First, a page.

jercra

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Wait, how do you merge with a league and then instantly make those players eligible for punishment? This is asinine
It was also not a merger with LIV. It's a very different thing. All assets get moved into a new entity that PIF will then buy a stake of. There is no public word on what will or will not happen to LIV as an entity post-close. There will be much consternation about what happens with current LIV players.
 

Comfortably Lomb

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It was also not a merger with LIV. It's a very different thing. All assets get moved into a new entity that PIF will then buy a stake of. There is no public word on what will or will not happen to LIV as an entity post-close. There will be much consternation about what happens with current LIV players.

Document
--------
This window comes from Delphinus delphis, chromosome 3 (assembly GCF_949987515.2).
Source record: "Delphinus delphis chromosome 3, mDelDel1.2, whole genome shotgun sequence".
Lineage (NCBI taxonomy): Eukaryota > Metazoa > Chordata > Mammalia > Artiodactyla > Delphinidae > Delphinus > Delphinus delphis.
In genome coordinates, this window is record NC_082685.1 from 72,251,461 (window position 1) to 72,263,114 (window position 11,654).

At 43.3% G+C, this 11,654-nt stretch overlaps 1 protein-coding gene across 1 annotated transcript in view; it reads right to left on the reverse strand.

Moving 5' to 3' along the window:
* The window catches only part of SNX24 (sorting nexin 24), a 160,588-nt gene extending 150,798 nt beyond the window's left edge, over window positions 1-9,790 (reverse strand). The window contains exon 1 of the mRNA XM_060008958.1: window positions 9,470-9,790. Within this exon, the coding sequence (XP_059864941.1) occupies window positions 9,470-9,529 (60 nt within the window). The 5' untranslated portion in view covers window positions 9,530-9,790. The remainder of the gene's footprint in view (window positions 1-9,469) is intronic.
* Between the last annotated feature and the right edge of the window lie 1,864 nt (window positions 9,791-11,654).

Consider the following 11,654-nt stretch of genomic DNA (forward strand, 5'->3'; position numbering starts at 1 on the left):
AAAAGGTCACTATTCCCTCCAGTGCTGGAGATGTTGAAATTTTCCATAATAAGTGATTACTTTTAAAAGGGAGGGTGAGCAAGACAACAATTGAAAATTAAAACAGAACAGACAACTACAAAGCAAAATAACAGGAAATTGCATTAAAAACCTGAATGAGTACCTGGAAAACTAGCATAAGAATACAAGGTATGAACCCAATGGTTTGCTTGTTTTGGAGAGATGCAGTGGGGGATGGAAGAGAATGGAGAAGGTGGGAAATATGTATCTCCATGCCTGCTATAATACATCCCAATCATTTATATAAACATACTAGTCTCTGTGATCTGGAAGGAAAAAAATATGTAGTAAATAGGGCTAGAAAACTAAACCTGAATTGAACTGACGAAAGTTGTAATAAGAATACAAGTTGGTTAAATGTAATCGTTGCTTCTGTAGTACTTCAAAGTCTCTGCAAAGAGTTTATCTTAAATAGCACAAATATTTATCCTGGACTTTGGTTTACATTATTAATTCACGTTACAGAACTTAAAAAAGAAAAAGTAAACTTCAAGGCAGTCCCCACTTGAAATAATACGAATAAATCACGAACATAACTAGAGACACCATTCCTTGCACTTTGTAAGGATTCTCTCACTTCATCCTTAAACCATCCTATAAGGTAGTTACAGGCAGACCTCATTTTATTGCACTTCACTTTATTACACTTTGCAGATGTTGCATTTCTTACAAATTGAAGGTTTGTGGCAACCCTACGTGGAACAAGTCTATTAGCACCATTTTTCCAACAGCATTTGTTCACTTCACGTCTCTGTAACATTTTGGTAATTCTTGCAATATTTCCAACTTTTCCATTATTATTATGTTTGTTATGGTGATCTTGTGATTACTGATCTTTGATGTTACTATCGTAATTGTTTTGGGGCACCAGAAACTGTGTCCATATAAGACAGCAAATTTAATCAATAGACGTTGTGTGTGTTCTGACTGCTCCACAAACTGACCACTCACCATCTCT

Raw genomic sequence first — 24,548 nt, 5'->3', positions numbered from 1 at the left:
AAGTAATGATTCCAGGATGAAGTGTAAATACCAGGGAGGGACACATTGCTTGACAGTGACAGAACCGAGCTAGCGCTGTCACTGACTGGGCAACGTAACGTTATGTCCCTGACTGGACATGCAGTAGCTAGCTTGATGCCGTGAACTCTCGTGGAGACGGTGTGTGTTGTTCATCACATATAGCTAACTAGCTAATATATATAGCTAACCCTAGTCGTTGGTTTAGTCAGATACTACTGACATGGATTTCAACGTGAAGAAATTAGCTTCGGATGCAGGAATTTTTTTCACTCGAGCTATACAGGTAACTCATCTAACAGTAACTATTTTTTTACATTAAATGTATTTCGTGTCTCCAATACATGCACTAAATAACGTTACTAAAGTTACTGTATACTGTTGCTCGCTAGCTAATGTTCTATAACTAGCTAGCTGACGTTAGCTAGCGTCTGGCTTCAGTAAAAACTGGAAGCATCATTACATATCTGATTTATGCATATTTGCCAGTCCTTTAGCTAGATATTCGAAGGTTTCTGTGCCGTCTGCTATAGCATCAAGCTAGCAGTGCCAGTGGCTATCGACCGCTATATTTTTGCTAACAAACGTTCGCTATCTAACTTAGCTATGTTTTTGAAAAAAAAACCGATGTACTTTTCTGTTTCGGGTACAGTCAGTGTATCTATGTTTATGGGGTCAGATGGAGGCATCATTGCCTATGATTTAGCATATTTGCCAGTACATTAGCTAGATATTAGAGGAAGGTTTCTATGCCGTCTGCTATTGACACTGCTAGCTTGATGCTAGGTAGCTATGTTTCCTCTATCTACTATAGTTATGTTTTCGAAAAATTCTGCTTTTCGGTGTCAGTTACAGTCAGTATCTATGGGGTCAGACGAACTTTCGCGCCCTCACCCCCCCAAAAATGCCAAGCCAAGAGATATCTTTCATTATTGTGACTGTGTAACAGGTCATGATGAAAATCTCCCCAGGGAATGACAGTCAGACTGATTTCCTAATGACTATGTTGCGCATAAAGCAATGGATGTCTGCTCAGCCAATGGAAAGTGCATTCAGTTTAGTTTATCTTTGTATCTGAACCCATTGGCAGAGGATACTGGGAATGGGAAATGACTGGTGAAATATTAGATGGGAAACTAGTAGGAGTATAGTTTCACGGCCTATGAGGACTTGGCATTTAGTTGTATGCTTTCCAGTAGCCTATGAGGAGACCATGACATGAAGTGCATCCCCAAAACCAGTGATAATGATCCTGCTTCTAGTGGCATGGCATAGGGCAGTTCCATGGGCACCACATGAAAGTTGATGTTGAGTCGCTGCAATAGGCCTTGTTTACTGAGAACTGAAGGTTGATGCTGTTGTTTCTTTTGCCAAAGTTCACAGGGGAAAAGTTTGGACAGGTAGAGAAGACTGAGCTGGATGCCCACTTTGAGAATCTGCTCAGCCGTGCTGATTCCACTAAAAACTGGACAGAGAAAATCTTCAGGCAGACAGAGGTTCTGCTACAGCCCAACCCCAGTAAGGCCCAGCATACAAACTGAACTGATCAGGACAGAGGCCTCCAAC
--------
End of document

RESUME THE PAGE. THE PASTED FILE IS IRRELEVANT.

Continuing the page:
Right, it's more like a settlement with the Saudis than a merger. I don't think the Saudis are going to care much about what happens to the LIV players. Why would they? They got what they wanted in the first place. And the LIV players got some fat checks last year anyway.
 

FL4WL3SS

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If you left your company abruptly, didn’t give notice, and went to the competitor making you ineligible for rehire...would your old company keep you if they bought out the competitor you went to?
They didn't work for a company, they are independent contractors. The PGA tour didn't even guarantee them salary and cost of living. This isn't remotely the same.